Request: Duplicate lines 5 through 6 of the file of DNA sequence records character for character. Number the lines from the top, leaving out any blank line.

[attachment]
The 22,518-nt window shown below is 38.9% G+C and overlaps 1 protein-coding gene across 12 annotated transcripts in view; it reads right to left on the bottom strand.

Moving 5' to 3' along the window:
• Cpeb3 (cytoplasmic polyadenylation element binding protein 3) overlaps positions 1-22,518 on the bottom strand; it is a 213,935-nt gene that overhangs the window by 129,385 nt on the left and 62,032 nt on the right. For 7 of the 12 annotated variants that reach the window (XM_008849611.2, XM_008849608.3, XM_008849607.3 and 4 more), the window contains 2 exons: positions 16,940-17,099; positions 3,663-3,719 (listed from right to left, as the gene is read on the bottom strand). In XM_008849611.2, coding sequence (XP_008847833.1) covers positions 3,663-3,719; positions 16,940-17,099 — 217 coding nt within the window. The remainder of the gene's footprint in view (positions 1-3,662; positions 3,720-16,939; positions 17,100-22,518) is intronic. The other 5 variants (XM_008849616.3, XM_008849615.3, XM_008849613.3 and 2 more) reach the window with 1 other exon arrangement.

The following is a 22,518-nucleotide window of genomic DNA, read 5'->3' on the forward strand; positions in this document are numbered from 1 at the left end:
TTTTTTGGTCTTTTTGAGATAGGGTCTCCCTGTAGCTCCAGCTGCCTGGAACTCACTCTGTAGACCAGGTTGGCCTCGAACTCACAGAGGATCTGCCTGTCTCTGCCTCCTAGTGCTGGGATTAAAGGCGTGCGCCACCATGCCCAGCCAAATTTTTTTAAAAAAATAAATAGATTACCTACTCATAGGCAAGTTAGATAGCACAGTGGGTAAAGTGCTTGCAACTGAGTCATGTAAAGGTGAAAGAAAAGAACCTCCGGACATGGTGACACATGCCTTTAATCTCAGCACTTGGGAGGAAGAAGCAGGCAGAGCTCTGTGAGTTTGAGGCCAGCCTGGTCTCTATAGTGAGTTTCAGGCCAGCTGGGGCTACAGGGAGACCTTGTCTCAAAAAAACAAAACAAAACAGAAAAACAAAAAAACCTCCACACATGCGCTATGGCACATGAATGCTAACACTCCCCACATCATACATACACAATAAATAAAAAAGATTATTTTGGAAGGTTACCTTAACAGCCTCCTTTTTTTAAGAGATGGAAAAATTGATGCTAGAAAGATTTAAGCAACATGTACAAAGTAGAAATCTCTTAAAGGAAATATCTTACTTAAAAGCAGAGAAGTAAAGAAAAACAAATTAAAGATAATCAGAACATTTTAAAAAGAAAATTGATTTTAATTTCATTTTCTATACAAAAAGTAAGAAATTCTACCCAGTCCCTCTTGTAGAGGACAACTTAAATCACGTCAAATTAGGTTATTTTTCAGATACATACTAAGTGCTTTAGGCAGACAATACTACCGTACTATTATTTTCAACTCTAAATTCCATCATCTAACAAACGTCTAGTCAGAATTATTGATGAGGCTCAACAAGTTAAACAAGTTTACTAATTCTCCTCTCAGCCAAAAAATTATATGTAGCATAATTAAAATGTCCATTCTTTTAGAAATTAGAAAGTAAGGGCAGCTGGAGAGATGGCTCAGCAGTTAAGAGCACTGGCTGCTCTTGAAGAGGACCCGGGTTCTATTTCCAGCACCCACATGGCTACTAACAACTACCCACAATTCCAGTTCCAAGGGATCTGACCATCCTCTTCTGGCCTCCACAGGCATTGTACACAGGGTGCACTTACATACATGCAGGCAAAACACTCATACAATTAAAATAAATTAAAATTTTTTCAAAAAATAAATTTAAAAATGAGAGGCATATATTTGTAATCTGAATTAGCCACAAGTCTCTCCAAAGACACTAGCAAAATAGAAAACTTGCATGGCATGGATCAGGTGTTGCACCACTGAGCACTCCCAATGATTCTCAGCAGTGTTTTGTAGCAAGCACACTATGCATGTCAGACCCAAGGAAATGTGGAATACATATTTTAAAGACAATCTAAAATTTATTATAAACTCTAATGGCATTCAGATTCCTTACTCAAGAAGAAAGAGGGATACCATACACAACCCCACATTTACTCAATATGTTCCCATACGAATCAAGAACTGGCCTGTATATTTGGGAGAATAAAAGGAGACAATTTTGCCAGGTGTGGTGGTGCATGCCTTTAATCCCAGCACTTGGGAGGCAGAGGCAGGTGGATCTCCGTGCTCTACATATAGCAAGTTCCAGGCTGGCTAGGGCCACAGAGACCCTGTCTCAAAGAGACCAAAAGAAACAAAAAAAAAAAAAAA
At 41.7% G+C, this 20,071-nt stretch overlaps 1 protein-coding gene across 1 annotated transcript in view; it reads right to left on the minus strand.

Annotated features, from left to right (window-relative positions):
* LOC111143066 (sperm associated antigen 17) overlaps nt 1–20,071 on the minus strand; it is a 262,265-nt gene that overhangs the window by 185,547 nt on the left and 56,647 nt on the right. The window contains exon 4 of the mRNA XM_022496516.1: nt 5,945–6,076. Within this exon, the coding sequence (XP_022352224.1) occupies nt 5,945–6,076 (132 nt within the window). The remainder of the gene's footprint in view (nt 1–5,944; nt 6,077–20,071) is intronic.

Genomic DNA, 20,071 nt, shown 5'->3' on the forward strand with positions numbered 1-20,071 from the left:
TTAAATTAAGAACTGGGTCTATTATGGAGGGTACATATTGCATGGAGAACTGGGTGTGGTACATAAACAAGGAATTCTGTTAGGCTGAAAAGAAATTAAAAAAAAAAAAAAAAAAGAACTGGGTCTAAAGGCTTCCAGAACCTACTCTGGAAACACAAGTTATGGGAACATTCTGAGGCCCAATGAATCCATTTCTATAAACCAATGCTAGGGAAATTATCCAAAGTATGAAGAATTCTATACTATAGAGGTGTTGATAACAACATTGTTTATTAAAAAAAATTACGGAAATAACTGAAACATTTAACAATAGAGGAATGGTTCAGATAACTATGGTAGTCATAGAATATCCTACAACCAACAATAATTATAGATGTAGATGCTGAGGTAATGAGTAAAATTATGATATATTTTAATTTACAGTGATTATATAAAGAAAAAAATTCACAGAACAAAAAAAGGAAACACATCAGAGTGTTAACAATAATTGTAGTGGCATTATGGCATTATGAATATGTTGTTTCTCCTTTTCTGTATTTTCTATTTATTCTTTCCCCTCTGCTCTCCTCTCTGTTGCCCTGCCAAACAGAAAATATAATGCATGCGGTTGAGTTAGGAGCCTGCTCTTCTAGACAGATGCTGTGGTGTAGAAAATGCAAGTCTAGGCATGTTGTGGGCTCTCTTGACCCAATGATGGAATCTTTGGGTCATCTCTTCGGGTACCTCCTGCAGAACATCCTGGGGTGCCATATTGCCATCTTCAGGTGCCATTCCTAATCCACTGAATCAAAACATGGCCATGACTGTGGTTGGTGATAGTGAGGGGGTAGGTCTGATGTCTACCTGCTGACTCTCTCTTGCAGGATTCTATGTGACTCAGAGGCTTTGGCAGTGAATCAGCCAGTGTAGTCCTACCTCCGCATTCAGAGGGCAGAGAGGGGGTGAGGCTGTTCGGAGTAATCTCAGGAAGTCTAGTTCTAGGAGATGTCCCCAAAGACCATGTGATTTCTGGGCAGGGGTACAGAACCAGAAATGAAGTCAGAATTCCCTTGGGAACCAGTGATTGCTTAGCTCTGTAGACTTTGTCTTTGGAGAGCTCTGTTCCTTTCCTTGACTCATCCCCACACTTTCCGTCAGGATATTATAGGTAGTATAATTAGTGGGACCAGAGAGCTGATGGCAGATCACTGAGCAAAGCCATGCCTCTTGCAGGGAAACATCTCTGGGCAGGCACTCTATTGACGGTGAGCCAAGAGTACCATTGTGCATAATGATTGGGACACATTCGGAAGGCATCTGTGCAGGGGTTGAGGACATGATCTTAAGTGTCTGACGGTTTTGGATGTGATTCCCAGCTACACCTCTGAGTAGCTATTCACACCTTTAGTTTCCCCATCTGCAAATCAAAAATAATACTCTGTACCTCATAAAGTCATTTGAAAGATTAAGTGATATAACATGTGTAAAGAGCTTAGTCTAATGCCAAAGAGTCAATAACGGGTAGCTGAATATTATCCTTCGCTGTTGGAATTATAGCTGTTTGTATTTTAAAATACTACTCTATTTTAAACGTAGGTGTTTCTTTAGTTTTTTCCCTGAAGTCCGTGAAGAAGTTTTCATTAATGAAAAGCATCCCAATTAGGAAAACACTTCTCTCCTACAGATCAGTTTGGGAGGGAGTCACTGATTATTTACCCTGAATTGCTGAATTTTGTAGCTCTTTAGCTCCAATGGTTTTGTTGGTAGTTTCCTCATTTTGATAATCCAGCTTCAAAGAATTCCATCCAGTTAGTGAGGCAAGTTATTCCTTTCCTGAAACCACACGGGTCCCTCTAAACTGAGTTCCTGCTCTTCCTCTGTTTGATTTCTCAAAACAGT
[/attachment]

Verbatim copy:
TTTTTTGGTCTTTTTGAGATAGGGTCTCCCTGTAGCTCCAGCTGCCTGGAACTCACTCTGTAGACCAGGTTGGCCTCGAACTCACAGAGGATCTGCCTGTCTCTGCCTCCTAGTGCTGGGATTAAAGGCGTGCGCCACCATGCCCAGCCAAATTTTTTTAAAAAAATAAATAGATTACCTACTCATAGGCAAGTTAGATAGCACAGTGGGTAAAGTGCTTGCAACTGAGTCATGTAAAGGTGAAAGAAAAGAACCTCCGGACATGGTGACACATGCCTTTAATCTCAGCACTTGGGAGGAAGAAGCAGGCAGAGCTCTGTGAGTTTGAGGCCAGCCTGGTCTCTATAGTGAGTTTCAGGCCAGCTGGGGCTACAGGGAGACCTTGTCTCAAAAAAACAAAACAAAACAGAAAAACAAAAAAACCTCCACACATGCGCTATGGCACATGAATGCTAACACTCCCCACATCATACATACACAATAAATAAAAAAGATTATTTTGGAAGGTTACCTTAACAGCCTCCTTTTTTTAAGAGATGGAAAAATTGATGCTAGAAAGATTTAAGCAACATGTACAAAGTAGAAATCTCTTAAAGGAAATATCTTACTTAAAAGCAGAGAAGTAAAGAAAAACAAATTAAAGATAATCAGAACATTTTAAAAAGAAAATTGATTTTAATTTCATTTTCTATACAAAAAGTAAGAAATTCTACCCAGTCCCTCTTGTAGAGGACAACTTAAATCACGTCAAATTAGGTTATTTTTCAGATACATACTAAGTGCTTTAGGCAGACAATACTACCGTACTATTATTTTCAACTCTAAATTCCATCATCTAACAAACGTCTAGTCAGAATTATTGATGAGGCTCAACAAGTTAAACAAGTTTACTAATTCTCCTCTCAGCCAAAAAATTATATGTAGCATAATTAAAATGTCCATTCTTTTAGAAATTAGAAAGTAAGGGCAGCTGGAGAGATGGCTCAGCAGTTAAGAGCACTGGCTGCTCTTGAAGAGGACCCGGGTTCTATTTCCAGCACCCACATGGCTACTAACAACTACCCACAATTCCAGTTCCAAGGGATCTGACCATCCTCTTCTGGCCTCCACAGGCATTGTACACAGGGTGCACTTACATACATGCAGGCAAAACACTCATACAATTAAAATAAATTAAAATTTTTTCAAAAAATAAATTTAAAAATGAGAGGCATATATTTGTAATCTGAATTAGCCACAAGTCTCTCCAAAGACACTAGCAAAATAGAAAACTTGCATGGCATGGATCAGGTGTTGCACCACTGAGCACTCCCAATGATTCTCAGCAGTGTTTTGTAGCAAGCACACTATGCATGTCAGACCCAAGGAAATGTGGAATACATATTTTAAAGACAATCTAAAATTTATTATAAACTCTAATGGCATTCAGATTCCTTACTCAAGAAGAAAGAGGGATACCATACACAACCCCACATTTACTCAATATGTTCCCATACGAATCAAGAACTGGCCTGTATATTTGGGAGAATAAAAGGAGACAATTTTGCCAGGTGTGGTGGTGCATGCCTTTAATCCCAGCACTTGGGAGGCAGAGGCAGGTGGATCTCCGTGCTCTACATATAGCAAGTTCCAGGCTGGCTAGGGCCACAGAGACCCTGTCTCAAAGAGACCAAAAGAAACAAAAAAAAAAAAAAA
At 41.7% G+C, this 20,071-nt stretch overlaps 1 protein-coding gene across 1 annotated transcript in view; it reads right to left on the minus strand.